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Thread: Soyo 5TA2 Socket 7 motherboard advice

  1. #1
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    Default Soyo 5TA2 Socket 7 motherboard advice

    Hi,

    I found this motherboard at a local thrift store for $3. I have no idea if it works yet because I haven't had a chance to throw some RAM in it and a video card and hook it up. It seems to have a Pentium 90 CPU installed with no heatsink which makes me a little leery about heat. I have a cooler with sink and fan I can put on it. I also have an AT Power supply to test it with and a ISA VGA card. I don't think I have any PCI VGA cards.

    It seems to be a model 5TA2 and I found this link that seems to match:

    http://stason.org/TULARC/pc/motherbo...2-SY-5TA5.html

    My questions boil dow tow:

    1. Compatible RAM
    2. Cache RAM and Sockets
    3. VRM Socket
    3. Available PDF of the manual

    1. I wanted to make sure I had the correct SIMMs before I installed them. I have 32MB 8x32 EDO which should work but the specs on the link above show 8x36 which I am pretty sure is parity. I would be surprised if this was required.

    2. Cache appears to be 256k. They don't use all the pins in the socket and I seem to recall this was ok because other Cache SRAMs were probably compatible that had more pins.

    3. What is the VRM socket used for? I don't recall seeing this on the other 286 - 486 systems I built.

    4. Does anyone have any available PDF or manual scans of this model?

    Any insights or help would be appreciated.
    Attached Images Attached Images

  2. #2

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    I thought Pentium 90s were Socket 5 not 7?

  3. #3
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    Quote Originally Posted by TravisHuckins View Post
    I thought Pentium 90s were Socket 5 not 7?
    They are but any Socket 5 chip should work in Socket 7. Except for a few motherboards that didn't get the voltages right.

  4. #4
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    Quote Originally Posted by TravisHuckins View Post
    I thought Pentium 90s were Socket 5 not 7?
    Yeah, what he said above.

    Socket 7 superseded Socket 5 and was designed to support P5 and many other brands of compatibles. Socket 7 is backwards compatible.

  5. #5
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    Post Updated. Sorry it was late and my eyes were not focusing well, this is the same thing but a little more printable.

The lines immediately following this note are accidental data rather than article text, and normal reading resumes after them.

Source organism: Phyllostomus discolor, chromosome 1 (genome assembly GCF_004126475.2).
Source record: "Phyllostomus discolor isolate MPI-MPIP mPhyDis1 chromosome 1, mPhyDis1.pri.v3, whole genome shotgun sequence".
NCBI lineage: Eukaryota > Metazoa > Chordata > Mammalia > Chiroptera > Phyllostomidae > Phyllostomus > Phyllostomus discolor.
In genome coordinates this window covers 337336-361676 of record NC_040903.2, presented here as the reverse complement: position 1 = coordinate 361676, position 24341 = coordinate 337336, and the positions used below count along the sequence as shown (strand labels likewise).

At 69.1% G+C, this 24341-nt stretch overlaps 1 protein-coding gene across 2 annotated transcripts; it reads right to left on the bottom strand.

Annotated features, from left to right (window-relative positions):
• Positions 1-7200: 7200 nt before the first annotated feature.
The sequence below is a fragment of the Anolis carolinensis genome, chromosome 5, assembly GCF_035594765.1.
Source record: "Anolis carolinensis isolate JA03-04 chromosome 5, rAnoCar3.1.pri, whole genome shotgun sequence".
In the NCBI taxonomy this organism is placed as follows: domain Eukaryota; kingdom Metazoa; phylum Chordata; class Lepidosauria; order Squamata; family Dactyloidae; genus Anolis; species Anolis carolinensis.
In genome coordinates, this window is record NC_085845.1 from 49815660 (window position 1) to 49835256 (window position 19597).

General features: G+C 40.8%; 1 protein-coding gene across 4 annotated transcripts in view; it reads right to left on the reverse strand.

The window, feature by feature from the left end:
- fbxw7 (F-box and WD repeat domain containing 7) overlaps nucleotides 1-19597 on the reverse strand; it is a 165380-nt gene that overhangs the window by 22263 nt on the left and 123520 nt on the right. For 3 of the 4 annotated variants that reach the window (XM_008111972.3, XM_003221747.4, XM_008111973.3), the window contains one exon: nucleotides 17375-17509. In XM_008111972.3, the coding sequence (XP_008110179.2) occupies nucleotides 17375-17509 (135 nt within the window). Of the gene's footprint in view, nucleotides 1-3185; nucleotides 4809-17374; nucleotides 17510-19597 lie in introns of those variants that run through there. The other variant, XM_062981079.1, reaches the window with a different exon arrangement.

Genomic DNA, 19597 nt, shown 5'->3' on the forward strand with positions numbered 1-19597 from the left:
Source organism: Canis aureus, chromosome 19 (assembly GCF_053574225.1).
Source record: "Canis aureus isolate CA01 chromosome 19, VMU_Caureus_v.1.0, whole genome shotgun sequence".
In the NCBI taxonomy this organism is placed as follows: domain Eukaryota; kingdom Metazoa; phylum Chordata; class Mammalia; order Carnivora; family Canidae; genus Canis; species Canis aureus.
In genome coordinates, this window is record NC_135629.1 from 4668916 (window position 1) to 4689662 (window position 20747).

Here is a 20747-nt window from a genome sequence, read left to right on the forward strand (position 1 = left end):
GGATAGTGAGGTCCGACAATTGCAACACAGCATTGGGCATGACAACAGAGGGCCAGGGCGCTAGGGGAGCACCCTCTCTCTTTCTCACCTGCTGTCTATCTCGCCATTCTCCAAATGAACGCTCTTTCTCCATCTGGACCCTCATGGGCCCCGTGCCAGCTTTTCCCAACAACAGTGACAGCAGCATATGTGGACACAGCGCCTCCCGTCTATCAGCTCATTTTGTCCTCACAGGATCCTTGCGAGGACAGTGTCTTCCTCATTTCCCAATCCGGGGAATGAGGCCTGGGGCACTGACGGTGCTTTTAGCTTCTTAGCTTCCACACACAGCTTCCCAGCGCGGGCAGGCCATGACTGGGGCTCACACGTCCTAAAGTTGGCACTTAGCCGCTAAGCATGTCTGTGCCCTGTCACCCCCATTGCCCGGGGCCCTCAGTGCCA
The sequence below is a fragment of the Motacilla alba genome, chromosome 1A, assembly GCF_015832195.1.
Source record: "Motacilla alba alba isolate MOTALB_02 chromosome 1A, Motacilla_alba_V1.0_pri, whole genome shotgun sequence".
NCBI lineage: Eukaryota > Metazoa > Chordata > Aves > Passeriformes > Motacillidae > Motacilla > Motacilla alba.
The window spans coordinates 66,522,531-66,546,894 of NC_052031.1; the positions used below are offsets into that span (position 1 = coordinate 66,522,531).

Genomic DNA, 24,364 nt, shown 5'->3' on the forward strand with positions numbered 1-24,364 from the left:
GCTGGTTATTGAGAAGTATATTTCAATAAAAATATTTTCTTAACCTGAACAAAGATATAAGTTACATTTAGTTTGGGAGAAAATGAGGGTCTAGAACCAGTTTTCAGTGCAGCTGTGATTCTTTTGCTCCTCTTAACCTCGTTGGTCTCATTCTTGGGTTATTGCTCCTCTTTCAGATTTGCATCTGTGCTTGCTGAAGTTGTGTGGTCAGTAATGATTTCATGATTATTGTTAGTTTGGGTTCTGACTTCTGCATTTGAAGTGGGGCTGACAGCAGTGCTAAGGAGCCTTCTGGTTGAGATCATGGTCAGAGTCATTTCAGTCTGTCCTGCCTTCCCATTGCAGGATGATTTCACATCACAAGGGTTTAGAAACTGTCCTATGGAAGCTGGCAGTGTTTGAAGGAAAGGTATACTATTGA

http://th99.classic-computing.de/src/m/S-T/34888.htm
    Last edited by Syclops; July 27th, 2017 at 09:07 AM.

  6. #6
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    Thanks but I already posted that link in the original post. Manual would be great but seeing how they went out of business a while back it might not be likely. I never owned any Soyo and IIRC they were somewhat on the low end.

    One other thing pops up to: the RTC. I don't see a place to plug in an external battery so that will have to get replaced.

  7. #7

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    Could this be the manual?
    (I tried to attach it to the thread but, unless I'm missing something, the attachment size limitation is way smaller than it. I uploaded to my google drive instead, please notify me when you check it so I can remove it)

    https://drive.google.com/open?id=0Bz...DNIbnJBZnJkdGc

  8. #8
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    That sure seems right. Thanks for posting it I will compare it to the board when I get home today. Nice find!

  9. #9
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    Quote Originally Posted by Zippy Zapp View Post
    1. I wanted to make sure I had the correct SIMMs before I installed them. I have 32MB 8x32 EDO which should work but the specs on the link above show 8x36 which I am pretty sure is parity. I would be surprised if this was required.
    By the time of the Socket 5, most boards accepted either FPM or EDO memory types. As for parity, it depends on chipset support. Some boards that didn't support parity could use parity modules and some couldn't.

    Quote Originally Posted by Zippy Zapp View Post
    2. Cache appears to be 256k. They don't use all the pins in the socket and I seem to recall this was ok because other Cache SRAMs were probably compatible that had more pins.
    There are two types of SRAMs supported in those sockets, the DIP-28 style 32kx8 chips (for 256kbyte of cache, which you have) and the DIP-32 64kx8 chips for 512k of cache. Here's a listing for some, but they're pretty expensive:

    www.ebay.com/itm/401214130586

    Quote Originally Posted by Zippy Zapp View Post
    3. What is the VRM socket used for? I don't recall seeing this on the other 286 - 486 systems I built.
    The manual specifies jumper settings for the VRM socket, but I suspect there was a proprietary module available for it. Some Socket 5 boards needed a beefier VRM for the later P5 Pentium chips, or the more power hungry 3rd party chips like from Cyrix.

  10. #10
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    Cool. Thanks for the info, it helps a lot.

    I have dug out all the needed stuff from my parts bins so hopefully this weekend I can see if the thing even works. Probably have to replace that clock chip/battery through. Looks like the equivalent is a 12c887

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